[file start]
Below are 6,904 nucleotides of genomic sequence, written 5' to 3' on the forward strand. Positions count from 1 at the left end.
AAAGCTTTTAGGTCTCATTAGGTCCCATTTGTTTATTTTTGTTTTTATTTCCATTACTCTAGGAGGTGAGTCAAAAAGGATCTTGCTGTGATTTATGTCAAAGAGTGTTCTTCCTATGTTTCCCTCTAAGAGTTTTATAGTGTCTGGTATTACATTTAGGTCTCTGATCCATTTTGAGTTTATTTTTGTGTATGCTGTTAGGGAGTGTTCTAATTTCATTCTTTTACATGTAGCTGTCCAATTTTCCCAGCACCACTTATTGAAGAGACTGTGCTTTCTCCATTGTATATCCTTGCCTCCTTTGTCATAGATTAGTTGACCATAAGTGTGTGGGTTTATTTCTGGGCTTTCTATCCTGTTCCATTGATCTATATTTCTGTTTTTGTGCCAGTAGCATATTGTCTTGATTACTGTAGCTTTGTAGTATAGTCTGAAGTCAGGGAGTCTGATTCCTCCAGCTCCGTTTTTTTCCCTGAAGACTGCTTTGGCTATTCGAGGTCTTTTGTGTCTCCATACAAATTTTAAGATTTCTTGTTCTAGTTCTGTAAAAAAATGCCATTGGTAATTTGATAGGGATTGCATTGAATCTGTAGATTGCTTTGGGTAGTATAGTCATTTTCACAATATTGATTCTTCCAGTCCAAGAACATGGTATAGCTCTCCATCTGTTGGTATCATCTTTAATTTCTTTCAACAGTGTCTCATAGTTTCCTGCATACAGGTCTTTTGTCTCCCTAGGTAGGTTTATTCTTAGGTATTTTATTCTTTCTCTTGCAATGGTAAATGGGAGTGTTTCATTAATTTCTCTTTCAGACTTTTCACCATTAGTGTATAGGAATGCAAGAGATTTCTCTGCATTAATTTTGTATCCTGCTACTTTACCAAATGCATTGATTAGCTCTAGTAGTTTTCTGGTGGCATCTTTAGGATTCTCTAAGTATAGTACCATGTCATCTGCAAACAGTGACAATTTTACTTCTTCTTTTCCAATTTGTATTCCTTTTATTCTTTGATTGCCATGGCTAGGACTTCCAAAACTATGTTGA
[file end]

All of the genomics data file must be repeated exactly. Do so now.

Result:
Below are 6,904 nucleotides of genomic sequence, written 5' to 3' on the forward strand. Positions count from 1 at the left end.
AAAGCTTTTAGGTCTCATTAGGTCCCATTTGTTTATTTTTGTTTTTATTTCCATTACTCTAGGAGGTGAGTCAAAAAGGATCTTGCTGTGATTTATGTCAAAGAGTGTTCTTCCTATGTTTCCCTCTAAGAGTTTTATAGTGTCTGGTATTACATTTAGGTCTCTGATCCATTTTGAGTTTATTTTTGTGTATGCTGTTAGGGAGTGTTCTAATTTCATTCTTTTACATGTAGCTGTCCAATTTTCCCAGCACCACTTATTGAAGAGACTGTGCTTTCTCCATTGTATATCCTTGCCTCCTTTGTCATAGATTAGTTGACCATAAGTGTGTGGGTTTATTTCTGGGCTTTCTATCCTGTTCCATTGATCTATATTTCTGTTTTTGTGCCAGTAGCATATTGTCTTGATTACTGTAGCTTTGTAGTATAGTCTGAAGTCAGGGAGTCTGATTCCTCCAGCTCCGTTTTTTTCCCTGAAGACTGCTTTGGCTATTCGAGGTCTTTTGTGTCTCCATACAAATTTTAAGATTTCTTGTTCTAGTTCTGTAAAAAAATGCCATTGGTAATTTGATAGGGATTGCATTGAATCTGTAGATTGCTTTGGGTAGTATAGTCATTTTCACAATATTGATTCTTCCAGTCCAAGAACATGGTATAGCTCTCCATCTGTTGGTATCATCTTTAATTTCTTTCAACAGTGTCTCATAGTTTCCTGCATACAGGTCTTTTGTCTCCCTAGGTAGGTTTATTCTTAGGTATTTTATTCTTTCTCTTGCAATGGTAAATGGGAGTGTTTCATTAATTTCTCTTTCAGACTTTTCACCATTAGTGTATAGGAATGCAAGAGATTTCTCTGCATTAATTTTGTATCCTGCTACTTTACCAAATGCATTGATTAGCTCTAGTAGTTTTCTGGTGGCATCTTTAGGATTCTCTAAGTATAGTACCATGTCATCTGCAAACAGTGACAATTTTACTTCTTCTTTTCCAATTTGTATTCCTTTTATTCTTTGATTGCCATGGCTAGGACTTCCAAAACTATGTTGA